Riding The Bike Fast
Here’s a short collection of ideas on ‘Riding The Bike Fast’. For my remaining races this year – 70.3 Worlds Chattanooga (September 10) and Ironman Worlds Kona (October 14) I’ll be trying to ride the bike fast. Really fast. These are non-drafting races, so aerodynamics are critical. Everything matters when you are going for top end speeds – equipment, techniques, tactics. Even at moderate speeds these considerations are worthwhile to increase speed or decrease required effort. Here are some of the considerations:
There are a variety of variables that affect how fast you ride a bike. These variables all directly or indirectly affect 3 primary factors – power (how hard you are pushing on the pedals), aerodynamic force (how much air resistance is slowing you down) and gravitational force (how much gravity is trying to keep you at the bottom of a hill). You can’t directly change primary factors (gravitational and aerodynamic laws are, well, laws). The variables, however, are mostly under your own control. They include:
Your mind is a component of fitness. How hard are you willing to push your body? It’s your brain that is in control. Training may be as much about stimulating and strengthening your brain as it is about your body. You build unconscious endurance in your brain and neural pathways, and you build conscious coping/pushing strategies.
This one is exceptionally broad. For our purposes here, let’s just say that fitness is the number of cells in your body, of various types, and the power of those cells to perform their various functions. Training stimulates the creation of additional and stronger cells. Your nervous, respiratory, GI and circulatory system are all involved. Additional and stronger neural pathways, more power and endurance of your diaphragm, faster GI transit time, more red blood cells, greater mitochondrial density… The list of training adaptions is long, and they all contribute to fitness. The greater your fitness, the faster you ride a bike.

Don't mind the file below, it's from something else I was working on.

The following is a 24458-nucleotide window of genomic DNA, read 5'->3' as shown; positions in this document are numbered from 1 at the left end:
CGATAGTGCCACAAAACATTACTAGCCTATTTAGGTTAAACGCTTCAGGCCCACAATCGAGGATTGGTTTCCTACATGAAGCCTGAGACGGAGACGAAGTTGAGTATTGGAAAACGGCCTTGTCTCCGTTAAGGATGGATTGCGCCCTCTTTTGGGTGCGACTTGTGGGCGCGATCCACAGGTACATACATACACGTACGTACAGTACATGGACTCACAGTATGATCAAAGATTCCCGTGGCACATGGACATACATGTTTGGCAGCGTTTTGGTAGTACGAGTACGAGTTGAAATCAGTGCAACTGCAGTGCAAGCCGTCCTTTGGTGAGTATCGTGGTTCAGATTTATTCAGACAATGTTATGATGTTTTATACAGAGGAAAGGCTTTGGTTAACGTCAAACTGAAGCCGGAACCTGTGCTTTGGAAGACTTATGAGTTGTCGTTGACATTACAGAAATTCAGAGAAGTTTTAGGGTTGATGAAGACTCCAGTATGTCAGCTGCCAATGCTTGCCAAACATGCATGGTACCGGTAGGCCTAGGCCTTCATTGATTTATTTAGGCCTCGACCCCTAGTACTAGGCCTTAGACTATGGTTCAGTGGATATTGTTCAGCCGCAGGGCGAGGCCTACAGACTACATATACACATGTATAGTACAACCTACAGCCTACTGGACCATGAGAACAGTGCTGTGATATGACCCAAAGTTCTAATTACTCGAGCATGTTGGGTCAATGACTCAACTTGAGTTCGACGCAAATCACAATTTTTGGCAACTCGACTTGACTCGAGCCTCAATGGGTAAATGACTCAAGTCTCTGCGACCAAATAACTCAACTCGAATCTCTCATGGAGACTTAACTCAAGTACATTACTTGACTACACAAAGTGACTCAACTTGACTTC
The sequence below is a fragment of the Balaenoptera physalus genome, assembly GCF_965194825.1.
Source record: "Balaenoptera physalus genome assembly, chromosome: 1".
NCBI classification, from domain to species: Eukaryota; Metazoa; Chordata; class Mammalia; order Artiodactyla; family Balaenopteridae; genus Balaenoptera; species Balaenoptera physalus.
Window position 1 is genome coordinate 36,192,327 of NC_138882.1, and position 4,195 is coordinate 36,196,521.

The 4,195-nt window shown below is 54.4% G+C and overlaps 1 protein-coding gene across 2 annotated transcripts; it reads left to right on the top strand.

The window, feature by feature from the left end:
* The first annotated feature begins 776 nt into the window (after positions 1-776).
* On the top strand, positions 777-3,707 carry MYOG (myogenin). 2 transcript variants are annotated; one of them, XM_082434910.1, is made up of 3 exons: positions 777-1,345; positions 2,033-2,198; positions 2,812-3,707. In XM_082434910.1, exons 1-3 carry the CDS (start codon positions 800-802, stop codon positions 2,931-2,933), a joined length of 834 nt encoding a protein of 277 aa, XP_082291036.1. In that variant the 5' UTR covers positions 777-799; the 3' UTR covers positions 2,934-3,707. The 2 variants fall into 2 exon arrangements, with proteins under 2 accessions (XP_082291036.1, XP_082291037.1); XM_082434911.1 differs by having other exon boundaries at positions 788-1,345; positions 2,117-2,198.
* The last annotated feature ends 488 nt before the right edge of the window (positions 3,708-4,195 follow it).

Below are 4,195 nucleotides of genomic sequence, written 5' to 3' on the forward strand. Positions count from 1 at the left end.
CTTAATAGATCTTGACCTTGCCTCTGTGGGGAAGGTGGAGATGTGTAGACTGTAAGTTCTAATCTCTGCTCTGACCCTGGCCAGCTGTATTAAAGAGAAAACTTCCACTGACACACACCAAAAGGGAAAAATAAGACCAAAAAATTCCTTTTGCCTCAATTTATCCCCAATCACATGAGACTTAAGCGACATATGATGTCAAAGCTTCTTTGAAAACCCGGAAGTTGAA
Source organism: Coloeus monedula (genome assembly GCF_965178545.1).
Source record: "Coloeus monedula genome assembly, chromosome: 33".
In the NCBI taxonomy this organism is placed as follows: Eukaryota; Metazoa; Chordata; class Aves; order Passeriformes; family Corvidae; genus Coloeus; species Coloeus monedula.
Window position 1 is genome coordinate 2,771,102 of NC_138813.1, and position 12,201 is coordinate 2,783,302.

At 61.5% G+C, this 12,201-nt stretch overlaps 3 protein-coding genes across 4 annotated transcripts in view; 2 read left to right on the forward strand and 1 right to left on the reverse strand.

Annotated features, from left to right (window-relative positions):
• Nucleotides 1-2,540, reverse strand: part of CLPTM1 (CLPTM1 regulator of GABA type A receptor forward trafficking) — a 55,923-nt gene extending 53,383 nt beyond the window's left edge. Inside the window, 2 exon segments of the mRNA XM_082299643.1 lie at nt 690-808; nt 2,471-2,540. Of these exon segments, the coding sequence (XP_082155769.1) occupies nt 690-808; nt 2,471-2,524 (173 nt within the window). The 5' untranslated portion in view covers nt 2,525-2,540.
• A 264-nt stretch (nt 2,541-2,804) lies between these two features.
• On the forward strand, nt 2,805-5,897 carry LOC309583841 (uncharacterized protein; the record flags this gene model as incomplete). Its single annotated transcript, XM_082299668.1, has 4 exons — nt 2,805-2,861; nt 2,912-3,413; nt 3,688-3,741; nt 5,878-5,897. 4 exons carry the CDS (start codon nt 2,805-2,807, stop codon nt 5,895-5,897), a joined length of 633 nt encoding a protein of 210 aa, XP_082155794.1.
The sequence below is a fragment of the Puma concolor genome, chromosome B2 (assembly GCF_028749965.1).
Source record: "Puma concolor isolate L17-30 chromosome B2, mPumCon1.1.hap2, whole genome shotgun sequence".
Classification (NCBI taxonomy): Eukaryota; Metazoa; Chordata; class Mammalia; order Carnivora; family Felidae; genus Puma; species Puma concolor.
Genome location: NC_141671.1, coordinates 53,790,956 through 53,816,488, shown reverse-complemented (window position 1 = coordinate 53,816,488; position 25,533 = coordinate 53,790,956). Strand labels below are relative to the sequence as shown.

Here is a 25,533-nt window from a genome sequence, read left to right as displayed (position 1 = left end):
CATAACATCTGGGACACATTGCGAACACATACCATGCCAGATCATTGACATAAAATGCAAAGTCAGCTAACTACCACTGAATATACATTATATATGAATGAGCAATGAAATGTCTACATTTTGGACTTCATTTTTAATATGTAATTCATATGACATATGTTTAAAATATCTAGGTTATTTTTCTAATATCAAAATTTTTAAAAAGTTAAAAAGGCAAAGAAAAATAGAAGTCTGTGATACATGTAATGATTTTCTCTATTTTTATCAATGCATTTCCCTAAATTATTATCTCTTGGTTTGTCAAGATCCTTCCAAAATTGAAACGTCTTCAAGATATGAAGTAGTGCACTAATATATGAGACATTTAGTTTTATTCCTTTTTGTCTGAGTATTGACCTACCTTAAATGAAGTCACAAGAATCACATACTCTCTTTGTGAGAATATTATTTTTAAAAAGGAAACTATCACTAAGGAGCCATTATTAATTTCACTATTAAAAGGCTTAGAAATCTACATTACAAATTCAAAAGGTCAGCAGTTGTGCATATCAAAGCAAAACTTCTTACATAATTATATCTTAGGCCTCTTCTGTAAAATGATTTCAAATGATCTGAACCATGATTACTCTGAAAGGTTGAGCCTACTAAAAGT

Cyclists are exceptionally slight of body. Less body mass, less gravitational force to overcome. Riding up a steep hill, aerodynamic resistance is negligible – you are not going fast enough for the air to create significant drag. The primary force you need to overcome is gravity. Less weight = less gravitational force = ride up hills faster.
Distribution of weight.
Cyclists have huge legs and skinny arms. Big legs can help generate more power, overcoming, to a point, the additional mass necessary to have big legs. Big arms do not help you generate more power on the bike. Big arms are anchors that pull you towards the bottom of hills.
Skinny bike frames, pointy helmets, deep profile wheels. These all reduce aerodynamic resistance and help you ride faster. Stuff like water bottle shape and placement, brake caliper shape and placement, shoe covers - these matter too, but to a lesser degree.
They say skin is slow, fabric (some fabric types, anyway) is fast. Riding a triathlon in nothing but a speedo is questionable style and is unquestionably slower than riding in a knee length and elbow length triathlon kit.
Aerodynamic Body Position.
This is the most important aerodynamic factor. This is not about generating more power. It’s about making your body small and aerodynamic. So it’s more like an equipment consideration than a body/fitness consideration.